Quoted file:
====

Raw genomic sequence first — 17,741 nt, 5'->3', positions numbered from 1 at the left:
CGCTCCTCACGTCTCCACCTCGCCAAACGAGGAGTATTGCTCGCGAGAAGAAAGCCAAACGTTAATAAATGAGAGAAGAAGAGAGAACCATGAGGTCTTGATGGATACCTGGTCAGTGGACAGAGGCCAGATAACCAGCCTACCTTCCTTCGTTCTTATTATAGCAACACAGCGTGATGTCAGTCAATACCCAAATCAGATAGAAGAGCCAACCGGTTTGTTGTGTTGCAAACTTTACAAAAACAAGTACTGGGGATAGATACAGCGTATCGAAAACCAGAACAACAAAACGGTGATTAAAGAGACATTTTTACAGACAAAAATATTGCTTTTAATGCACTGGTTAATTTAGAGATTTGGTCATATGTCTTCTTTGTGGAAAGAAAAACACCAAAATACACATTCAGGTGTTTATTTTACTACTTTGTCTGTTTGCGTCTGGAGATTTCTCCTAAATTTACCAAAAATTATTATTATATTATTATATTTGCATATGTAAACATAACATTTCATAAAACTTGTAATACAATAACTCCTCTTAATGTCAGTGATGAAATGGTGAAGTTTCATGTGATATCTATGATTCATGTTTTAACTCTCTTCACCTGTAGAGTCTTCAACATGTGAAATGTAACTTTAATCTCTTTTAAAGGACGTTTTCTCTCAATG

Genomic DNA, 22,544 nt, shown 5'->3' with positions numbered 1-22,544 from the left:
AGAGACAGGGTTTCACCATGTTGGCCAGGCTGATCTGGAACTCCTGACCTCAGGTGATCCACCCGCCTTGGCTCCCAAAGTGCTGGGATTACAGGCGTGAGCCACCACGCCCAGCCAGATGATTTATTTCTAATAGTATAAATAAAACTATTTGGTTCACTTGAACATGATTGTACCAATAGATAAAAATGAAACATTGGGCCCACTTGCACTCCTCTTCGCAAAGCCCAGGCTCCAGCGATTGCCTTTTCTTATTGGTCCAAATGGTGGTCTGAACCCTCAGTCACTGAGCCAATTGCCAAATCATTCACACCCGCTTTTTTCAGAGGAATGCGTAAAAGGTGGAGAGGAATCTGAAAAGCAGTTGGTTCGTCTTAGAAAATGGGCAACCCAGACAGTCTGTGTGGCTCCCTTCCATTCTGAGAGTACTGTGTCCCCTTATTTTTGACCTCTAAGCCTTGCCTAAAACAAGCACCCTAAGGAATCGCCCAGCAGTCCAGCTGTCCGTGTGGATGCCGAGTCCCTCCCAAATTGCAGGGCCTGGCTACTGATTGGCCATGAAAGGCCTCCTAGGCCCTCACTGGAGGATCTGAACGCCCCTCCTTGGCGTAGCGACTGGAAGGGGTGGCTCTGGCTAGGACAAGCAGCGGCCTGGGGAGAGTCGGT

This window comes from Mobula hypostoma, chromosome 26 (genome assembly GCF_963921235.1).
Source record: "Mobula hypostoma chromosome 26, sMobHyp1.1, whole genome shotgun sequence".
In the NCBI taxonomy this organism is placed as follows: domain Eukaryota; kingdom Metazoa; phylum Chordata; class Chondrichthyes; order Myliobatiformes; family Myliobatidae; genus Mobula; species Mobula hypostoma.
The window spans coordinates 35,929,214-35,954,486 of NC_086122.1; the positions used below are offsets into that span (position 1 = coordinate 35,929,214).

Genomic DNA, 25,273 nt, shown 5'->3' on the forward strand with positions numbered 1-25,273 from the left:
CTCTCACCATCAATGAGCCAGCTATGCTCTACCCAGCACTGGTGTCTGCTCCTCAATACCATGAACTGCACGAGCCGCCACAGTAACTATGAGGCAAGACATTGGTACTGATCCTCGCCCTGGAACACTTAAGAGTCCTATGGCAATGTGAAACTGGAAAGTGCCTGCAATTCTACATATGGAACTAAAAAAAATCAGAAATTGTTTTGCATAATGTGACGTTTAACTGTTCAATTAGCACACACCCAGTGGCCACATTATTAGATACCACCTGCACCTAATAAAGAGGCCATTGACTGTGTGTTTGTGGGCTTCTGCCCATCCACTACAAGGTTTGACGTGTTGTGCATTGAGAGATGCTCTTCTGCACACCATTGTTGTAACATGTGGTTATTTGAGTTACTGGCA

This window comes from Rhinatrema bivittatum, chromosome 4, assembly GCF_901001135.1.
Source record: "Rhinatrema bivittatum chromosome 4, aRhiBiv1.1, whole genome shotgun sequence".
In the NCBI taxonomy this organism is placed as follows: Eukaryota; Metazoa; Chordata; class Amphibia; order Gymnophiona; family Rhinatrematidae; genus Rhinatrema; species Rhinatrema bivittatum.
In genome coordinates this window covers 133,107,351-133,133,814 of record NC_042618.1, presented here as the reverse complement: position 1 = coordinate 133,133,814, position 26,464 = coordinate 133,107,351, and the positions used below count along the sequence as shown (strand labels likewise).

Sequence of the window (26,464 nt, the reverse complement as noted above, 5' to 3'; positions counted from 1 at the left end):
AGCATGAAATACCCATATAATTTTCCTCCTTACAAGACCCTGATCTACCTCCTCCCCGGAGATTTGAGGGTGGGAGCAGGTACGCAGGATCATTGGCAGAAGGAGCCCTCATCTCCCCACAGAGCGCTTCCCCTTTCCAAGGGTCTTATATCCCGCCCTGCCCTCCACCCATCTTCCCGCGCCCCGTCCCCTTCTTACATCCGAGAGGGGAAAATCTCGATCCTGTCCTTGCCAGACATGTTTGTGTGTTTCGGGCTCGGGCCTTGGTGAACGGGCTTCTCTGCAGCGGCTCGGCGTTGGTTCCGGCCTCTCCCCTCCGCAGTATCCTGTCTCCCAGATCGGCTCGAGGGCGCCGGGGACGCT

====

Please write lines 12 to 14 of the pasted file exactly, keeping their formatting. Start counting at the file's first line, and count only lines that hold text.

Source record: "Rhinatrema bivittatum chromosome 4, aRhiBiv1.1, whole genome shotgun sequence".
In the NCBI taxonomy this organism is placed as follows: Eukaryota; Metazoa; Chordata; class Amphibia; order Gymnophiona; family Rhinatrematidae; genus Rhinatrema; species Rhinatrema bivittatum.
In genome coordinates this window covers 133,107,351-133,133,814 of record NC_042618.1, presented here as the reverse complement: position 1 = coordinate 133,133,814, position 26,464 = coordinate 133,107,351, and the positions used below count along the sequence as shown (strand labels likewise).